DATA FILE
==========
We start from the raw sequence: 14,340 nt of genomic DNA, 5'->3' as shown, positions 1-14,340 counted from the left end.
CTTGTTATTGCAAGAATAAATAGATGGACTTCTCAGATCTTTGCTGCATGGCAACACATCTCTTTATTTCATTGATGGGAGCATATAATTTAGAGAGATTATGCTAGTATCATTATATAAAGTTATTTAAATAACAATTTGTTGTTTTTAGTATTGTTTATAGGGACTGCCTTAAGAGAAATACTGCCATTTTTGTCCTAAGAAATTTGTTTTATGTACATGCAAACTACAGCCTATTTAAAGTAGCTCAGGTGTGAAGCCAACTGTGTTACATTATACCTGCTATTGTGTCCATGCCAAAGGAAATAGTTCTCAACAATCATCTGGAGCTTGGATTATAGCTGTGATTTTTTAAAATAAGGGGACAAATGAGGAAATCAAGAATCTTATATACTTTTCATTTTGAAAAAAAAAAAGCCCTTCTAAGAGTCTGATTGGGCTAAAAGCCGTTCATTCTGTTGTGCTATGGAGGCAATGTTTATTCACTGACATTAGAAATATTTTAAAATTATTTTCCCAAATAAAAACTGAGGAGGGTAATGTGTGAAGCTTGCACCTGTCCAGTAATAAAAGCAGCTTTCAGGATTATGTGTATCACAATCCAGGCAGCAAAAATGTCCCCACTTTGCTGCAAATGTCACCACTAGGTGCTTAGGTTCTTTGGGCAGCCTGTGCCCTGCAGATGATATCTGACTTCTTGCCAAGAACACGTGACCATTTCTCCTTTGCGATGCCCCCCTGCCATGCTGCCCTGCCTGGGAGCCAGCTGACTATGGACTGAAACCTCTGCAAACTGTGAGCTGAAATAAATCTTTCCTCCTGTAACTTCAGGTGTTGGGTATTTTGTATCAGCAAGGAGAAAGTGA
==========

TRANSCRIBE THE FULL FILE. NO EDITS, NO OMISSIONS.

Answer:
We start from the raw sequence: 14,340 nt of genomic DNA, 5'->3' as shown, positions 1-14,340 counted from the left end.
CTTGTTATTGCAAGAATAAATAGATGGACTTCTCAGATCTTTGCTGCATGGCAACACATCTCTTTATTTCATTGATGGGAGCATATAATTTAGAGAGATTATGCTAGTATCATTATATAAAGTTATTTAAATAACAATTTGTTGTTTTTAGTATTGTTTATAGGGACTGCCTTAAGAGAAATACTGCCATTTTTGTCCTAAGAAATTTGTTTTATGTACATGCAAACTACAGCCTATTTAAAGTAGCTCAGGTGTGAAGCCAACTGTGTTACATTATACCTGCTATTGTGTCCATGCCAAAGGAAATAGTTCTCAACAATCATCTGGAGCTTGGATTATAGCTGTGATTTTTTAAAATAAGGGGACAAATGAGGAAATCAAGAATCTTATATACTTTTCATTTTGAAAAAAAAAAAGCCCTTCTAAGAGTCTGATTGGGCTAAAAGCCGTTCATTCTGTTGTGCTATGGAGGCAATGTTTATTCACTGACATTAGAAATATTTTAAAATTATTTTCCCAAATAAAAACTGAGGAGGGTAATGTGTGAAGCTTGCACCTGTCCAGTAATAAAAGCAGCTTTCAGGATTATGTGTATCACAATCCAGGCAGCAAAAATGTCCCCACTTTGCTGCAAATGTCACCACTAGGTGCTTAGGTTCTTTGGGCAGCCTGTGCCCTGCAGATGATATCTGACTTCTTGCCAAGAACACGTGACCATTTCTCCTTTGCGATGCCCCCCTGCCATGCTGCCCTGCCTGGGAGCCAGCTGACTATGGACTGAAACCTCTGCAAACTGTGAGCTGAAATAAATCTTTCCTCCTGTAACTTCAGGTGTTGGGTATTTTGTATCAGCAAGGAGAAAGTGA